A Heat Pump Guide to keep you warm this winter

According to NZ Herald, New Zealanders have been installing cheap air conditioning brands into their home and it never lasts! It does not keep you warm and it drives the cost up the roof. So here is a guide to assist you in making the best decisions when purchasing a heat pump for your home during this chilly season.

What is a heat pump?
A heat pump is a heat transferring device. Warmth transfers from one coil on the outside through the other on the inside of your home. This makes heat pumps energy efficient as it does not require heating elements. Heat pumps can also double as cooler for your home during those summer days.

What is the cost of a heat pump?
A heat pump’s cost varies depending on factors such as the size and model. As technology advances, there is a wider range of models with different new features to choose from. Therefore it is always good to do some research beforehand to find the one that suits your needs. After all it is a long term investment.

Once a heat pump is purchased, you would have to also consider the cost for installing and the cost for it to run.

Factors to consider
Below are some factors to keep in mind when purchasing a heat pump.

  • Size: Consider the size of the room where the heat pump will live.
    When it is too small, it consumes much more energy to fit the room’s capacity and to maintain the temperature of the room. This will eventually increase your billing cost, which is not ideal. Similarly, when it is too big, the heat pump will constantly turn off and on to keep the room’s temperature at the desired temperature.If you are unsure the right system to suit your room sizes, it is best to consult with an expert first
  • Noise: If you value your beauty sleep and want to reduce noise pollution, this is a factor you will have to consider.
    Noise occurs due to the air hitting against the grille when the air is carried out through the pump. With larger heat pumps, they generally have higher noise levels than smaller ones as more air moves through the pump. However, nowadays modern heat pumps do not make as much noise as it used to.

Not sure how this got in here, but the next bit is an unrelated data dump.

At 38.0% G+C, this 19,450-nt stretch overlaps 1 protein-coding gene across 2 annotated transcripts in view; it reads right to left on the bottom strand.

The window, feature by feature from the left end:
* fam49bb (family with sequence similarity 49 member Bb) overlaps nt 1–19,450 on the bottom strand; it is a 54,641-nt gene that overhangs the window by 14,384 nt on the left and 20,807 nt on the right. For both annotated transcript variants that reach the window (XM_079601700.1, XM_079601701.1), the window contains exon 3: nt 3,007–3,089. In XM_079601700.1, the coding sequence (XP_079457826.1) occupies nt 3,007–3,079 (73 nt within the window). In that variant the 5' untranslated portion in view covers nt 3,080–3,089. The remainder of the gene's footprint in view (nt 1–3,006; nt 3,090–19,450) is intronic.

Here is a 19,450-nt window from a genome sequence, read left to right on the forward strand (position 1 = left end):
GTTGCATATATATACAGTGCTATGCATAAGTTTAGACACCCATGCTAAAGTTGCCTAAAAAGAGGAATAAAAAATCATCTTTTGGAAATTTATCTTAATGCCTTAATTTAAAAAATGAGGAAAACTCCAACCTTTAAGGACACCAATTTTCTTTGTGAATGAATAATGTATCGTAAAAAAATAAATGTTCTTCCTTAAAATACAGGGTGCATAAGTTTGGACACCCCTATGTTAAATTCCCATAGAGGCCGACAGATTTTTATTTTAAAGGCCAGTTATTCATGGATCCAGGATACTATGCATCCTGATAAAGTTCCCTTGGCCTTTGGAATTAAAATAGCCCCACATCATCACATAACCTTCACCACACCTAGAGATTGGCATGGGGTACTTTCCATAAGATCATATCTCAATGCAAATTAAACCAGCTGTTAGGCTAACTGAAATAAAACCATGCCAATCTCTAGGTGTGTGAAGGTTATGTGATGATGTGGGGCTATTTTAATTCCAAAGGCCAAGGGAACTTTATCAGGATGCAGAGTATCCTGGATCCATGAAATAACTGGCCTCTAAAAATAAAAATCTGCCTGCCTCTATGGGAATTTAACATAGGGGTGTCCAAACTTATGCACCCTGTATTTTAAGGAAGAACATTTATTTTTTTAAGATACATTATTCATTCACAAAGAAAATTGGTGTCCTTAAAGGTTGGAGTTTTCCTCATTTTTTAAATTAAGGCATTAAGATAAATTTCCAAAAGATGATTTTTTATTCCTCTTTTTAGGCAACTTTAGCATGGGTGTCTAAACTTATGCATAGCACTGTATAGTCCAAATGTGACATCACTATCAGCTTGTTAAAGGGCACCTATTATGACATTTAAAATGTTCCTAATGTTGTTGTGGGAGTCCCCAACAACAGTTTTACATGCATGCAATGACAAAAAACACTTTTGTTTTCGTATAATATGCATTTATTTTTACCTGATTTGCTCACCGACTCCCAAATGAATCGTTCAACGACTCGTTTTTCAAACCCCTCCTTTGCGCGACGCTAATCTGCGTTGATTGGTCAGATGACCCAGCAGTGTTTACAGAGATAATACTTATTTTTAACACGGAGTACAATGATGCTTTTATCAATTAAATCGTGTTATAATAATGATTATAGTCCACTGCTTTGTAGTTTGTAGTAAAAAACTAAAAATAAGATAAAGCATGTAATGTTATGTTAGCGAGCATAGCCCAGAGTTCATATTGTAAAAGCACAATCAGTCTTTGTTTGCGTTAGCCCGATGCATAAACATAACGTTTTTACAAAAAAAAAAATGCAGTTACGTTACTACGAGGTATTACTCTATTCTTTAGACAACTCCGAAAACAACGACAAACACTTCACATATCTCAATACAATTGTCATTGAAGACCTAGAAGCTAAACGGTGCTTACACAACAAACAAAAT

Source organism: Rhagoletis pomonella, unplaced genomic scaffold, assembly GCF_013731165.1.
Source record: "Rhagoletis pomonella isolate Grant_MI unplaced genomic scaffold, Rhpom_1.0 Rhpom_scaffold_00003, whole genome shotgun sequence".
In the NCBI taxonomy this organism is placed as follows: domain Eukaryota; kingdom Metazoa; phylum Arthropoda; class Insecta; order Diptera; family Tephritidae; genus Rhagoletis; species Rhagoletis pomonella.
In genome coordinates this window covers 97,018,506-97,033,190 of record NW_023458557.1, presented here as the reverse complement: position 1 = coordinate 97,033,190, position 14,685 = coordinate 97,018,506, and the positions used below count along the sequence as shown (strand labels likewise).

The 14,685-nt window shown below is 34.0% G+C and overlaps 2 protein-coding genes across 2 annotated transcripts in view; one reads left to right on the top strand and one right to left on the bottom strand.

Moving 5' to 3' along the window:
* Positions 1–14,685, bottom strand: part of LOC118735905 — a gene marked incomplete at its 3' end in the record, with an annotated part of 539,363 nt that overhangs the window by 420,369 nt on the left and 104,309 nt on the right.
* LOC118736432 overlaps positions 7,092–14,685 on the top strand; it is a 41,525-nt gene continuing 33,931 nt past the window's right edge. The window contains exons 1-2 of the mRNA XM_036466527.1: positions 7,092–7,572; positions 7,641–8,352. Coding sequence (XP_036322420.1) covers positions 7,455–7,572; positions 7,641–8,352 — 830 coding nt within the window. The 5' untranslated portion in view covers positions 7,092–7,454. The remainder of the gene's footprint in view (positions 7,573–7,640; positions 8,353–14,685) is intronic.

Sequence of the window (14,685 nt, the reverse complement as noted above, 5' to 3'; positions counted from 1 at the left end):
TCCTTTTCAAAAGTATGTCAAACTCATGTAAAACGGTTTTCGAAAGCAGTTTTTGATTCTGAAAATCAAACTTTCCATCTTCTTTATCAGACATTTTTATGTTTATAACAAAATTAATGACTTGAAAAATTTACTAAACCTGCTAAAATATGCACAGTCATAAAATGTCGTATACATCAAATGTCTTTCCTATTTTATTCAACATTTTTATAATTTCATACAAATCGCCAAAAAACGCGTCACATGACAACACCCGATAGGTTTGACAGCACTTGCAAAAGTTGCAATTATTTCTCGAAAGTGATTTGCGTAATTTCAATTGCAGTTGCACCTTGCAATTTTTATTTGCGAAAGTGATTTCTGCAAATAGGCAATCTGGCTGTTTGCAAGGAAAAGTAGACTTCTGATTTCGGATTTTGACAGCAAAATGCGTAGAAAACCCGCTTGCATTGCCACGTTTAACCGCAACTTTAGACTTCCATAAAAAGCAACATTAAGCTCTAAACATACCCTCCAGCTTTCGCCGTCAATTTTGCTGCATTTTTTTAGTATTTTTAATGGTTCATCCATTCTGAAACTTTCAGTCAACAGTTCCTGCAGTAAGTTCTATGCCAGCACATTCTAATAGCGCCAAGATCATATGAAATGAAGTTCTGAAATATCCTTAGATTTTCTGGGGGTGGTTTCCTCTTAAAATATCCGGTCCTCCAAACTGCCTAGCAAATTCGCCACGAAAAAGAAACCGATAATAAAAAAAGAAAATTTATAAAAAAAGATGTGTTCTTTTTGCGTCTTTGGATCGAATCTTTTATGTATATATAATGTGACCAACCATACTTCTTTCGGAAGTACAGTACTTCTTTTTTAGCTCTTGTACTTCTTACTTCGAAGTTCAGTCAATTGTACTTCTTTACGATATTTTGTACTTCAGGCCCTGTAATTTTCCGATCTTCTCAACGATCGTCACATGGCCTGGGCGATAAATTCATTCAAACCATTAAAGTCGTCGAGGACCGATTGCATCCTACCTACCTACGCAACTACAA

• Purify: New Zealand have one of the highest levels of asthmatic residents.
    If you suffer from dust allergies or asthma, it is recommended that you choose a heat pump with an air purification feature. One way to identify if the heat pump is asthma and allergy friendly, check if it is certified by the Asthma and Respiratory Foundation NZ.

There are a couple of things to keep in mind when planning the location for your heat pump to ensure that it operates efficiently.

First of all, the installation process requires electrical work. If you have multiple heat pumps that require piping to connect them together, it will take up longer time to complete the installation, whereas a heat pump or two may only require a couple of hours to set up.

Second, a good understanding of your house plan and condition will help you in purchasing a heat pump. For instance, if your house has poor insulation, it will need larger heat pumps to accommodate for the quick heat loss which will also increase the billing cost.

Lastly is to identify where you would like to have the heat pump installed. Generally, they are installed high up on the walls to increase coverage and efficiency. Another common and popular place is in a hallway facing rooms, heat will be able to flow through the rooms efficiently without having to install a heat pump into each individual room. However, if your wall is covered with shelves, artwork, etc. you can consider placing the heat pumps below, on floor level. Consider installing a duct heat pump which is hidden away from the main living area and it allows heat to travel evenly around the house through ceiling or floor ducts. Keep in mind that duct heat pumps will require a large space for installation and it is usually done during the construction of your home or you can opt to have it retrofitted.

What you can do to maintain the heat pumps by yourself is to occasionally check the filters for dusts which you can easily clean with a vacuum or replace them if damaged. Another good practice is to keep the outdoor coil and unit clean of any obstacles such as rubbish, ice, or snow. The heat pumps should also be clear of any growing shrubs to improve airflow. Other than that, the condensate pan should be clean and drained.

If you have any difficulty or issues which you do not have the technical skills for, contact a professional technician to assist you.

Environmental Impact
It is important to consider your carbon footprint and the impact it has on the environment. These are a couple of energy efficiency measurements you can look for when you are purchasing a heat pump.

  • MEPS: Minimum Energy Performance
    All New Zealand air conditioning and heat pumps have to meet the Minimum Energy Performance in order to be sold.
  • Energy Rating Label: Energy efficiency ratings
    These ratings will help you identify which product is more energy efficient. With more Energy Stars, it means your impact on the environment will be much lesser. Besides, it helps you save on costs as it uses minimal energy to operate.
  • Running Cost Calculator is a great way to compare how different products’ energy ratings affect your running costs.

If any of these are too confusing, do not worry! You can always consult with an expert for advice. Get in touch with us today!

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